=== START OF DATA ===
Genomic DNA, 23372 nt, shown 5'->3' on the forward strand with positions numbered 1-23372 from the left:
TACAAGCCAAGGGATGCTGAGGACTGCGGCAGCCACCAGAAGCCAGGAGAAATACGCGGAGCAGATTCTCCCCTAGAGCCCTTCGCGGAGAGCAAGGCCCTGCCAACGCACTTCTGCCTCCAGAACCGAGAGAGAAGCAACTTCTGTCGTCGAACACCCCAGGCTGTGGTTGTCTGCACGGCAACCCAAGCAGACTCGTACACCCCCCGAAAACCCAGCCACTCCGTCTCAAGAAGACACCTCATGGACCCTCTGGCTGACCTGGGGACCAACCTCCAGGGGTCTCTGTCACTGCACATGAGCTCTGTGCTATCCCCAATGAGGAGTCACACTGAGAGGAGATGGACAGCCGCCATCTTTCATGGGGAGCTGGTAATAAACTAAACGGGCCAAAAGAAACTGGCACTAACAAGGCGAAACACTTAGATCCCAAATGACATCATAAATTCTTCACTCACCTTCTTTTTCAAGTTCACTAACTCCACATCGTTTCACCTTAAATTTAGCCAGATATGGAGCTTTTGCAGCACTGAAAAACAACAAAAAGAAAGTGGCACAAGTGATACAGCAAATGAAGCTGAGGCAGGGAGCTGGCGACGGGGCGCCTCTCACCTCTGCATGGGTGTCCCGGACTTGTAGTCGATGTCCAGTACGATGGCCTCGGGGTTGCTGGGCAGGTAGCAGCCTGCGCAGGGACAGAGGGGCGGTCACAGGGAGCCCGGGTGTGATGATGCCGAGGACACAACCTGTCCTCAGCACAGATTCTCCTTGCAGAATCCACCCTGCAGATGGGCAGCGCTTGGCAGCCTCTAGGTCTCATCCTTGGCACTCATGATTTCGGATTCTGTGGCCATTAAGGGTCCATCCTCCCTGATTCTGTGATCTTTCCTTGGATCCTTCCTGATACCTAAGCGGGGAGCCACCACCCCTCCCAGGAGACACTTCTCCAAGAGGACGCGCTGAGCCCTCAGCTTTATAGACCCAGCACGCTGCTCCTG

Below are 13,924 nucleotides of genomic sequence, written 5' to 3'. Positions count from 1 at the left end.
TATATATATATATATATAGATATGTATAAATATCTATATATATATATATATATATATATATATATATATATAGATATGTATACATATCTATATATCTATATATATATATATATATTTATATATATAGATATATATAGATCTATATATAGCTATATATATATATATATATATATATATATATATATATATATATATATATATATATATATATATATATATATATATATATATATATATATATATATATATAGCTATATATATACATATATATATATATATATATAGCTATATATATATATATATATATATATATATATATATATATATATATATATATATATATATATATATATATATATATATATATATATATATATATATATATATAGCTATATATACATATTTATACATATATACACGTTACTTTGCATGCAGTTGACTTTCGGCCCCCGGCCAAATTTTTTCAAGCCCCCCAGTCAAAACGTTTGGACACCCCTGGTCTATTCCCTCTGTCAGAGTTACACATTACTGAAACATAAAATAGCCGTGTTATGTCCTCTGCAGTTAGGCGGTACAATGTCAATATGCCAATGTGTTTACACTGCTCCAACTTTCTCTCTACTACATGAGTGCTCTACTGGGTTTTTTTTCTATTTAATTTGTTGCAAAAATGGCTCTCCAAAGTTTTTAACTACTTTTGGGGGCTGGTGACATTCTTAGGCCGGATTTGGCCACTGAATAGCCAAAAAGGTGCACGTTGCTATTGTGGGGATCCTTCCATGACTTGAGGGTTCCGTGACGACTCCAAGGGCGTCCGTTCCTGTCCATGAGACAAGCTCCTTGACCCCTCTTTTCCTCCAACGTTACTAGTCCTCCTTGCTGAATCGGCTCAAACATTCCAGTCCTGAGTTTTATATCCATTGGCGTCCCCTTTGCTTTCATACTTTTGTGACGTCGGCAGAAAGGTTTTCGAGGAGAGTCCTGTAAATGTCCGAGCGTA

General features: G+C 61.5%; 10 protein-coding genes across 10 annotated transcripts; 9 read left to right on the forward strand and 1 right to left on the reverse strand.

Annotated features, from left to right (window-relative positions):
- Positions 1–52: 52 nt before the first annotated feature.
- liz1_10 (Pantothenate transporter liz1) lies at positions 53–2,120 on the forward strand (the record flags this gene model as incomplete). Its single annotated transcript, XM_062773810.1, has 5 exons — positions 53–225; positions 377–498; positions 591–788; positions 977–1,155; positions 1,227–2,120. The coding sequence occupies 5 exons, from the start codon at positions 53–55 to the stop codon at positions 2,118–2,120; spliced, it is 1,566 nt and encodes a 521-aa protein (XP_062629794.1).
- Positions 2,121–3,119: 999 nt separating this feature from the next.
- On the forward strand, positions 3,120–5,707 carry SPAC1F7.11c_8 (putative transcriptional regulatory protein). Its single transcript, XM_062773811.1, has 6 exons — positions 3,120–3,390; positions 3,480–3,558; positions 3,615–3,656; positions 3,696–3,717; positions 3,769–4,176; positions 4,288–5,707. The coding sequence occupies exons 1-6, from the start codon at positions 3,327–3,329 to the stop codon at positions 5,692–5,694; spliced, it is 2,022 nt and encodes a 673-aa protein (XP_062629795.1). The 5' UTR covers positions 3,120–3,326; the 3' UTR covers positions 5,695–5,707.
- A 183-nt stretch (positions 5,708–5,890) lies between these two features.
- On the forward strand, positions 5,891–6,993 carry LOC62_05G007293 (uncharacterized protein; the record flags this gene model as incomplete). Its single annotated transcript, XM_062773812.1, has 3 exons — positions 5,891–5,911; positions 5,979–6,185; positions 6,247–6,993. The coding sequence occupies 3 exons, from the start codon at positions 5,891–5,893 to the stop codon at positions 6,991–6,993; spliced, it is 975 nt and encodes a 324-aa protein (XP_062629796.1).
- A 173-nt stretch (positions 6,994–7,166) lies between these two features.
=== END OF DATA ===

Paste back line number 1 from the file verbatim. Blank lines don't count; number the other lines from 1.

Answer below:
Genomic DNA, 23372 nt, shown 5'->3' on the forward strand with positions numbered 1-23372 from the left: